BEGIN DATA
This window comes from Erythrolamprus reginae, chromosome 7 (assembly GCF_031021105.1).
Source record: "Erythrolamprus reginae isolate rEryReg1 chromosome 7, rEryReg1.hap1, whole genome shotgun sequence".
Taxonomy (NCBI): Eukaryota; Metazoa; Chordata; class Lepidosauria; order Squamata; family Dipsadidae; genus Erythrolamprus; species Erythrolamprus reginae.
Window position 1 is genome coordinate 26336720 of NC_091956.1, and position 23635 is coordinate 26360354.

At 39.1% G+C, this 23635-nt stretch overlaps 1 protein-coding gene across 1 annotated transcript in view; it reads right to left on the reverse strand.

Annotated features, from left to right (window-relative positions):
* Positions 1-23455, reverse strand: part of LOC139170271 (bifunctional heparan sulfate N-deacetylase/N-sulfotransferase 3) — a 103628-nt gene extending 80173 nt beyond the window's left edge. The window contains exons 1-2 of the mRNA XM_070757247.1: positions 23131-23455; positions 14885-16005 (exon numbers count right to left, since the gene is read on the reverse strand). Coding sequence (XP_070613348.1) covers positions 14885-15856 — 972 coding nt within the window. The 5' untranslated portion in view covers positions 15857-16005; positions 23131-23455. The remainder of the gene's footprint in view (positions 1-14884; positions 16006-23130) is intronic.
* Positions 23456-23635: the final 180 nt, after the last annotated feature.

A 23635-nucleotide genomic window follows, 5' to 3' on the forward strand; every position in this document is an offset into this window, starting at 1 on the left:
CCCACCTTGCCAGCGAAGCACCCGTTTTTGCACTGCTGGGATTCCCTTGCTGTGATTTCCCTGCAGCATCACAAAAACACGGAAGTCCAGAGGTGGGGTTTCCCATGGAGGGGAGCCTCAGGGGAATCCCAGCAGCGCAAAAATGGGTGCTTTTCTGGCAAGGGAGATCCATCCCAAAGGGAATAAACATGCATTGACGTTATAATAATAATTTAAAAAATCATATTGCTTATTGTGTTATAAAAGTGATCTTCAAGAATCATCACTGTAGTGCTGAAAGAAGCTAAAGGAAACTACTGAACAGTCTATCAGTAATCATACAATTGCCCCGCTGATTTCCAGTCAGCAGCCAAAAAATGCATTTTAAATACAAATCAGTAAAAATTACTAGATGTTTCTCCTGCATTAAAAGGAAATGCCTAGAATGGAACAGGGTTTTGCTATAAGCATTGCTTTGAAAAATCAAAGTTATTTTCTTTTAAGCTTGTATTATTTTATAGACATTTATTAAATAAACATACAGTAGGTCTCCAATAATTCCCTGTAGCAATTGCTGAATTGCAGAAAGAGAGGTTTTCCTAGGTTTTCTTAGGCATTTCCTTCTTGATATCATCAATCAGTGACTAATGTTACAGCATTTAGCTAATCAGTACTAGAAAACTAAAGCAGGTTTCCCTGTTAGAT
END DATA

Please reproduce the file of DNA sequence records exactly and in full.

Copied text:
This window comes from Erythrolamprus reginae, chromosome 7 (assembly GCF_031021105.1).
Source record: "Erythrolamprus reginae isolate rEryReg1 chromosome 7, rEryReg1.hap1, whole genome shotgun sequence".
Taxonomy (NCBI): Eukaryota; Metazoa; Chordata; class Lepidosauria; order Squamata; family Dipsadidae; genus Erythrolamprus; species Erythrolamprus reginae.
Window position 1 is genome coordinate 26336720 of NC_091956.1, and position 23635 is coordinate 26360354.

At 39.1% G+C, this 23635-nt stretch overlaps 1 protein-coding gene across 1 annotated transcript in view; it reads right to left on the reverse strand.

Annotated features, from left to right (window-relative positions):
* Positions 1-23455, reverse strand: part of LOC139170271 (bifunctional heparan sulfate N-deacetylase/N-sulfotransferase 3) — a 103628-nt gene extending 80173 nt beyond the window's left edge. The window contains exons 1-2 of the mRNA XM_070757247.1: positions 23131-23455; positions 14885-16005 (exon numbers count right to left, since the gene is read on the reverse strand). Coding sequence (XP_070613348.1) covers positions 14885-15856 — 972 coding nt within the window. The 5' untranslated portion in view covers positions 15857-16005; positions 23131-23455. The remainder of the gene's footprint in view (positions 1-14884; positions 16006-23130) is intronic.
* Positions 23456-23635: the final 180 nt, after the last annotated feature.

A 23635-nucleotide genomic window follows, 5' to 3' on the forward strand; every position in this document is an offset into this window, starting at 1 on the left:
CCCACCTTGCCAGCGAAGCACCCGTTTTTGCACTGCTGGGATTCCCTTGCTGTGATTTCCCTGCAGCATCACAAAAACACGGAAGTCCAGAGGTGGGGTTTCCCATGGAGGGGAGCCTCAGGGGAATCCCAGCAGCGCAAAAATGGGTGCTTTTCTGGCAAGGGAGATCCATCCCAAAGGGAATAAACATGCATTGACGTTATAATAATAATTTAAAAAATCATATTGCTTATTGTGTTATAAAAGTGATCTTCAAGAATCATCACTGTAGTGCTGAAAGAAGCTAAAGGAAACTACTGAACAGTCTATCAGTAATCATACAATTGCCCCGCTGATTTCCAGTCAGCAGCCAAAAAATGCATTTTAAATACAAATCAGTAAAAATTACTAGATGTTTCTCCTGCATTAAAAGGAAATGCCTAGAATGGAACAGGGTTTTGCTATAAGCATTGCTTTGAAAAATCAAAGTTATTTTCTTTTAAGCTTGTATTATTTTATAGACATTTATTAAATAAACATACAGTAGGTCTCCAATAATTCCCTGTAGCAATTGCTGAATTGCAGAAAGAGAGGTTTTCCTAGGTTTTCTTAGGCATTTCCTTCTTGATATCATCAATCAGTGACTAATGTTACAGCATTTAGCTAATCAGTACTAGAAAACTAAAGCAGGTTTCCCTGTTAGAT